Britain aims to rule the waves again
The island nation hopes to tap its location to meet the EU's alternative-energy targets.
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Britain prided itself on ruling the waves in the 19th century; they might once again in the 21st century. But not with its Navy. This time, Britain's chosen vessels are new technologies that convert the pounding of the waves and the ebbing of tides into the thrum of electricity.Skip to next paragraph
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While still years behind other alternative-energy forms, wave and tidal power systems are already in the pipeline in Britain. Officials here stress that Britain aims to become a world leader in the new form of energy.
A range of multimillion-pound projects have been announced in recent weeks, promising to generate enough electricity for thousands of homes.
In addition, the government has ordered a feasibility study into a $30 billion, 10-mile hydroelectric barrage across the Severn estuary in western England, which could provide almost 5 percent of the country's energy needs.
Sea power is an obvious solution for Britain. Its exposure to gusty Atlantic winds mean that wave patterns are ripe for power generation. Its craggy 7,000-mile coastline, comprising hundreds of islets, makes for fast-moving tidal currents that offer substantial hydroelectric possibilities.
"We have about the best resource in the world for both wave and tidal," says Gordon Edge of the British Wind Energy Association, the trade and professional body for Britain's wind and marine renewables industries. "Any country with a west coast does well for wave power because prevailing winds tend to come from the west." Even better, he adds, if you have a large ocean out to the west, across which prevailing winds can whip up large waves.
Private sector leads the way
A Scottish company, Pelamis Wave Power, has spearheaded private-sector efforts to develop technology that can be towed out to sea and convert wave motion into energy.
Its large, red "sea snakes" are to be deployed in two "wave farms" in Britain - a 3 megawatt system off the Orkney Islands in Scotland and a second one off Cornwall in southwest England. The "snakes" are also ready to be towed to a site off the coast of Portugal.
The Orkney islands also host a marine energy think tank and testing site, the European Marine Energy Centre. "There is enormous potential," says Jennifer Norris, the center's research manager. "Wave and tidal systems have a big place in the future" of power generation in Britain.
On tidal systems, meanwhile, the European power company E.ON is developing a facility off western England that will produce enough energy to power 5,000 homes.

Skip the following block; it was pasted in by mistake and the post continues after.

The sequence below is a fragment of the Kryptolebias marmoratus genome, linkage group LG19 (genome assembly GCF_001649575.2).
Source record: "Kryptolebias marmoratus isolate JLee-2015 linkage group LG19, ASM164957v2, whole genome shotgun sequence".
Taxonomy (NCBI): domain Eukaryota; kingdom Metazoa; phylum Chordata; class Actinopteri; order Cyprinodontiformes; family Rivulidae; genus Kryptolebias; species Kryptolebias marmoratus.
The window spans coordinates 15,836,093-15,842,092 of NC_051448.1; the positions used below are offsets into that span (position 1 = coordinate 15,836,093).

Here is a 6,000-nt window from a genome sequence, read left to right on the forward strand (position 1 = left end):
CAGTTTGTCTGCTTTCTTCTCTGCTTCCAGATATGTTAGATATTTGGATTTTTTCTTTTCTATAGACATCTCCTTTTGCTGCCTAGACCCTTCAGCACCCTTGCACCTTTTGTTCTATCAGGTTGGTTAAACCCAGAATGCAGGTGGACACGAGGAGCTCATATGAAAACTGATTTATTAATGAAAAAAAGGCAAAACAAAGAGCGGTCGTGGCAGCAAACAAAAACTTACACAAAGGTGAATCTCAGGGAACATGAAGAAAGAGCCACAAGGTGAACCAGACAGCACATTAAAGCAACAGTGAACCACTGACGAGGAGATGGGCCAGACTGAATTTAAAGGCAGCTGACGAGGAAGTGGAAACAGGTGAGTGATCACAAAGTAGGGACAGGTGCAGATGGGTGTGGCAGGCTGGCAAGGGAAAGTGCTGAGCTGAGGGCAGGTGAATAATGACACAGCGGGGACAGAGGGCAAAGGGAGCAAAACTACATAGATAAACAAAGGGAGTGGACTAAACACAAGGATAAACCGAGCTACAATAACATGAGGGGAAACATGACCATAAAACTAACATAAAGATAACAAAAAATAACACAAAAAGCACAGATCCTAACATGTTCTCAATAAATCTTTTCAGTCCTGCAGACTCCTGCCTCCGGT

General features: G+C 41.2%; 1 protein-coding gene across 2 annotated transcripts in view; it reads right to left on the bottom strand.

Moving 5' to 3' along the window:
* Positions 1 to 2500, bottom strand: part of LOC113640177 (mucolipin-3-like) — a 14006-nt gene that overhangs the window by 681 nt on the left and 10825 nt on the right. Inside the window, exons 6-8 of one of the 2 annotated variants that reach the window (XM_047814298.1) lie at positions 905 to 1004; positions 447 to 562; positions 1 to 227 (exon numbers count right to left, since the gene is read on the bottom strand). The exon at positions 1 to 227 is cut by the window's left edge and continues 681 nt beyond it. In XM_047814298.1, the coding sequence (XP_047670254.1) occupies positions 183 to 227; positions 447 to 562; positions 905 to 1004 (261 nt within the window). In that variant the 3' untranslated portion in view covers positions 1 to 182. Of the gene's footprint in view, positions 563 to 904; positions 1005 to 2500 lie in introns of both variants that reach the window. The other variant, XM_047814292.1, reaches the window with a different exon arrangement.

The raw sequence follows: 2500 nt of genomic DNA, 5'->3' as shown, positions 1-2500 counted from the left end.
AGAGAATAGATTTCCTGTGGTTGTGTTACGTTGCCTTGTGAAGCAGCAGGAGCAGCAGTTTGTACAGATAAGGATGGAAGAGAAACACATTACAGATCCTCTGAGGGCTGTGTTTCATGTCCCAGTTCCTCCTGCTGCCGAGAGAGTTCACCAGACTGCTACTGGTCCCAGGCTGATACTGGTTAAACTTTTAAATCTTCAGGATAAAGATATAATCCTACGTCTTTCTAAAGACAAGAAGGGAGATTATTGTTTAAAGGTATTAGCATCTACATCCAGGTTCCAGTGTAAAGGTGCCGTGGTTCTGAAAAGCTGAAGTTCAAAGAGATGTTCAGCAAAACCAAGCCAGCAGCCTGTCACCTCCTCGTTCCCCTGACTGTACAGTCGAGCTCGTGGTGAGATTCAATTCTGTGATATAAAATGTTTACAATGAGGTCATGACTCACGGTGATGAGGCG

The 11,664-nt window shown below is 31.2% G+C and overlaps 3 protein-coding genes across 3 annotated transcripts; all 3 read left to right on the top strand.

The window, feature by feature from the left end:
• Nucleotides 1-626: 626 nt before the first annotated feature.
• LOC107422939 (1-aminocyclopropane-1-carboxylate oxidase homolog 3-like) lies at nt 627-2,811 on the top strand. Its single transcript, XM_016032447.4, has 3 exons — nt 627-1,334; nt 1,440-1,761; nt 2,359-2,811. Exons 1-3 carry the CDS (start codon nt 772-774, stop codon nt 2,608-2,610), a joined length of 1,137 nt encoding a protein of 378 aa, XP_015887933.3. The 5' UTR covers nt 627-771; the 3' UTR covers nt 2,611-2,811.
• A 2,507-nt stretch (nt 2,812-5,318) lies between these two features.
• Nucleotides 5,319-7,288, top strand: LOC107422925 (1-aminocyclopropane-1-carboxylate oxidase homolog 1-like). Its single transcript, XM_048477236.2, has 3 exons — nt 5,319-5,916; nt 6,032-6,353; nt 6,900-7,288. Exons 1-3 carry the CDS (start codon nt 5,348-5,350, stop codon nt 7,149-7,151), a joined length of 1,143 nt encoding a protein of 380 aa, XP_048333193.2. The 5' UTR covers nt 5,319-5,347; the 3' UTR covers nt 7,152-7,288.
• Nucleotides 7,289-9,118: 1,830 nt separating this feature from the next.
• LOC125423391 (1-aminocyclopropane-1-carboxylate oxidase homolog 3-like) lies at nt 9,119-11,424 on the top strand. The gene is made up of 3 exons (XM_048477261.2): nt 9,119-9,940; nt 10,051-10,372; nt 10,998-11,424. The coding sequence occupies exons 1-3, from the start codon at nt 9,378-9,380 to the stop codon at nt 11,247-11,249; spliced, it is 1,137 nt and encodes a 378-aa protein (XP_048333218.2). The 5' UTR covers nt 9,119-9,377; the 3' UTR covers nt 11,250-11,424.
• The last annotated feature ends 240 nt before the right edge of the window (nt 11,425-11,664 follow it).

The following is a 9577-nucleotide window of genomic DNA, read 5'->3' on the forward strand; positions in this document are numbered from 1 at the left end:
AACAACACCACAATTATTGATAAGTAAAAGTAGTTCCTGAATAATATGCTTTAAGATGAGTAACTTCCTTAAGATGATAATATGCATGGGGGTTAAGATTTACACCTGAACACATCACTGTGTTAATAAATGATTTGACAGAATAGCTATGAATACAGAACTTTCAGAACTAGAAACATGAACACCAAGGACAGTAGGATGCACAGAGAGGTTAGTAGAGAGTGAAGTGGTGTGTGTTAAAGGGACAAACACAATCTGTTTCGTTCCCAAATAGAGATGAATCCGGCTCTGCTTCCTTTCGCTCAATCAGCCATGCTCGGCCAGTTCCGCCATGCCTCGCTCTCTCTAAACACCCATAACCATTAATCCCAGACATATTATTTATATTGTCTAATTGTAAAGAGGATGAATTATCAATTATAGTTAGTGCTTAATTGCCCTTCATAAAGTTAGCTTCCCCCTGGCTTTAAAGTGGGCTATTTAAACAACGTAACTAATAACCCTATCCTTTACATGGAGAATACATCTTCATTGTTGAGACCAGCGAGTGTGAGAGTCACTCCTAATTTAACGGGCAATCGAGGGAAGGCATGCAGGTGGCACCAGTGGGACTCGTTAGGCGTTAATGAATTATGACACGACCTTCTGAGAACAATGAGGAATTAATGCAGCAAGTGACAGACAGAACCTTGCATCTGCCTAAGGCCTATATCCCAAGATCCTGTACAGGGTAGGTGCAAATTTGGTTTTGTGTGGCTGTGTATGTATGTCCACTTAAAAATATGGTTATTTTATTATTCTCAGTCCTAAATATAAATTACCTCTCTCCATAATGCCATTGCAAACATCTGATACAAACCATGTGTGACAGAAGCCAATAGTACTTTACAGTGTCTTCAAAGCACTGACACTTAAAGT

Overall, wave and tidal systems have the potential to deliver up to 20 percent of Britain's electricity needs, experts say – a tempting opportunity in a country that is struggling to meet EU targets for sourcing one-fifth of energy supply from renewables by 2020, and will probably fail to attain its own goal to cut CO2 emissions by 20 percent over the 1990-2010 period.
But there are telling challenges to sea power, principally involving cost and environmental threats.
Concerns over coastal habitat
Last week, the government was warned by its own task force, the Sustainable Development Commission, that if it wanted to build the Severn tidal system it would have to address major concerns over loss of estuary habitats for rare species.
"The enormous potential for a Severn barrage to help reduce our carbon emissions and improve energy security needs to be balanced against the impact on the estuary's unique habitat," said commission chairman Jonathan Porritt, adding that the government, not the private sector, would have to take charge to assure "a sustainable long-term approach."
Even if it finds an environmentally acceptable solution, the formidable cost of the barrage will produce electricity three times more expensive per kWh than gas.
Cost is a major hurdle for wave power developers, too. Early systems suggest a cost of as much as 25 cents per kWh, expensive even in a world of rising hydrocarbon prices.
But developers are sanguine. New technology is always pricey, and costs will fall if enough power suppliers order the systems. They have already started: in Britain, power suppliers are compelled by a government-imposed "renewables obligation" to source a growing proportion of energy from renewables. To give marine energy a leg up, it will count double.
"There has never been a new technology that has been economic out of the box," says Max Carcas, business development director at Pelamis Wave Power. "If you look at coal-fired generation in the UK in the 1920s, it was 50 cents per kWh. Over time that came down." So, he adds, did the cost of wind turbines, which have fallen 80 percent over the past 25 years.
In any case, he argues, better to invest now than be sorry in 50 years. "It's a global concern to bring on new energy technology that will displace CO2-emitting technology," Carcas says.
Pontes adds that if the environmental cost of hydrocarbons are factored in, gas and oil-based power generation doesn't look so cheap anymore. "If you have a carbon tax, then there would be similar costs for conventional energy sources" as for renewable energy, she says.